Air Layering a Dieffenbachia

(Question)

This is a question regarding indoor gardening. I have a rather large dieffenbachia and I air layered it in the past, like maybe 10 years ago. What I’m wondering is it too late to do the air layering again because its passed summer and we’re not getting as much daylight was we did. That’s my concern or does it make a difference because it’s an indoor plant. The stock is, I’m guessing, the size of a loonie. It’s good stock. But as I say I’m concerned because I don’t know it its too late and there’s not enough daylight to help it along.

 

 

(Answer)

Air layering is a method of plant propagation which works well with indoor plants that develop thick woody stems that may not respond well to stem cuttings. Large indoor plants, such as Dieffenbachia, that grow too tall for their space and get “leggy”, as well as loose their lower leaves are prime candidates for air layering. The main disadvantage of layering is that it takes quite some time for the roots to appear. However, with air layering an incision is made about 12-14 ins down the stem, which gets wrapped up.  It is still left attached the parent plant and nourished by it, which makes it stronger. Once roots are clearly visible, where the cut was made the stem can be severed below them and you have a new plant that can be potted up.

It would appear the time of year for air layering indoor plants is not crucial for a successful outcome. A search of numerous gardening resources failed to find any information regarding the best time of year to attempt air layering of houseplants. In the Reader’s Digest Illustrated Guide to Gardening in Canada it did state that “rather than discarding … an overgrown plant, air layer it in the spring to produce, a new, shorter-stemmed plant.”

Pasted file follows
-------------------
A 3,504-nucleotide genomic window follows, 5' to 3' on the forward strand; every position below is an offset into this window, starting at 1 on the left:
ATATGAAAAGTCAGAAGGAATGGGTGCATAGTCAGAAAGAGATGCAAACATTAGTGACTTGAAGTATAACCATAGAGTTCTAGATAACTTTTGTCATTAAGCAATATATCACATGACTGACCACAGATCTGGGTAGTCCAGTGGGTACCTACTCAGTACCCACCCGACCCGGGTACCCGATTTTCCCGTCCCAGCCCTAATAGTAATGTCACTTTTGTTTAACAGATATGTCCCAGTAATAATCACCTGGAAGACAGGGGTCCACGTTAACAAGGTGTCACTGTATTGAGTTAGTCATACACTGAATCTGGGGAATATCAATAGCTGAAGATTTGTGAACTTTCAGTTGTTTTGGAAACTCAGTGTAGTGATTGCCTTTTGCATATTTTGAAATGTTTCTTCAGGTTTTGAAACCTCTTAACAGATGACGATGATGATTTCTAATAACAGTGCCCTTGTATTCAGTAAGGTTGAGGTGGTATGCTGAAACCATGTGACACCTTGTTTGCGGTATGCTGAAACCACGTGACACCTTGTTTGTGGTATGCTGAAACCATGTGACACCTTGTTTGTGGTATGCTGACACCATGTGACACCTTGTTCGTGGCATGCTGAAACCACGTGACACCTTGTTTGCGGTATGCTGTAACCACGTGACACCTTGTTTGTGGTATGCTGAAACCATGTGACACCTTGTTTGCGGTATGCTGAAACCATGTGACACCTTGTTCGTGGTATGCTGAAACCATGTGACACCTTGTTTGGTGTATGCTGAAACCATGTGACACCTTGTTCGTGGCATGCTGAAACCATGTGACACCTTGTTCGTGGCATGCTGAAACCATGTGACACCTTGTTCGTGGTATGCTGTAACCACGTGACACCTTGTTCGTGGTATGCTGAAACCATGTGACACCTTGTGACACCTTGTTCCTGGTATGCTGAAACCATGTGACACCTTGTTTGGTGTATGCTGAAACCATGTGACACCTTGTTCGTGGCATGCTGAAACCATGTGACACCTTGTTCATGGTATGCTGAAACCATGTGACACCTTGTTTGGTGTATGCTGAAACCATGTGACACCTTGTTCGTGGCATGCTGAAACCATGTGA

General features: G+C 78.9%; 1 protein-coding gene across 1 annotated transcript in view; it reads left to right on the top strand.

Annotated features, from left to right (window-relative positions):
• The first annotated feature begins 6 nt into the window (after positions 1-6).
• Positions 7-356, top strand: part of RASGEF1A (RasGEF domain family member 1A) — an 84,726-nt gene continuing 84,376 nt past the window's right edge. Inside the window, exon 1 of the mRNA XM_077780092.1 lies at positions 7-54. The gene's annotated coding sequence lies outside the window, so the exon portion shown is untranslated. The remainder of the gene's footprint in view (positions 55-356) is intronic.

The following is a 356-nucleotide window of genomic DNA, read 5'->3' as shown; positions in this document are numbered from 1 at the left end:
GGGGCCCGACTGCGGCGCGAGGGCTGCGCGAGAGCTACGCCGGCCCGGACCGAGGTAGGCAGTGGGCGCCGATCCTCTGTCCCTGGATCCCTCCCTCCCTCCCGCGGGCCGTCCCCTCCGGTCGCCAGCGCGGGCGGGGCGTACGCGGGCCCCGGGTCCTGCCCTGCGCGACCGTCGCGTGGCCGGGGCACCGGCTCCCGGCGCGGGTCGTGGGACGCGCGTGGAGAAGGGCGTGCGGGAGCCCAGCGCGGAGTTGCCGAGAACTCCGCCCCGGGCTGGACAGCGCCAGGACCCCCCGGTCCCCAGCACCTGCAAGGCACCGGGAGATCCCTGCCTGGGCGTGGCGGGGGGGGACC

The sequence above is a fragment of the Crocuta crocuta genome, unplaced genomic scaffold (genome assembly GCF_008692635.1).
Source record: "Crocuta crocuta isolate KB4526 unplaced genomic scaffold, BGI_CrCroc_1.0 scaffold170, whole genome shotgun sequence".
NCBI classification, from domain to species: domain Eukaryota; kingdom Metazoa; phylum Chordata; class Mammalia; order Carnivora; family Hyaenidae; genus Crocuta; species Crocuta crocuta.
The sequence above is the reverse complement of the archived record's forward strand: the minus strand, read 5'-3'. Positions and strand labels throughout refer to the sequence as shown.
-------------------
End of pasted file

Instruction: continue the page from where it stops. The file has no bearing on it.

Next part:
Spring may well be the best time to air layer your plant, as the idea is to keep the sphagnum moss around the cut moist.  The heat in your home will be turned on soon and the inside will become drier.  Bear in mind that your new plant will require indirect light to stimulate growth. The good thing is that Dieffenbachia tolerates low light.

A word of caution when it comes to the sap of Dieffenbachia  – it is toxic so you should wear gardening gloves when touching this plant.

Below are links to articles on the air-layering process itself and the Dieffenbachia plant:

https://aggie-horticulture.tamu.edu/earthkind/landscape/air-layering/

https://aggie-horticulture.tamu.edu/extension/ornamentals/airlayer/airlayer.html

http://www.ladybug.uconn.edu/FactSheets/dieffenbachia.php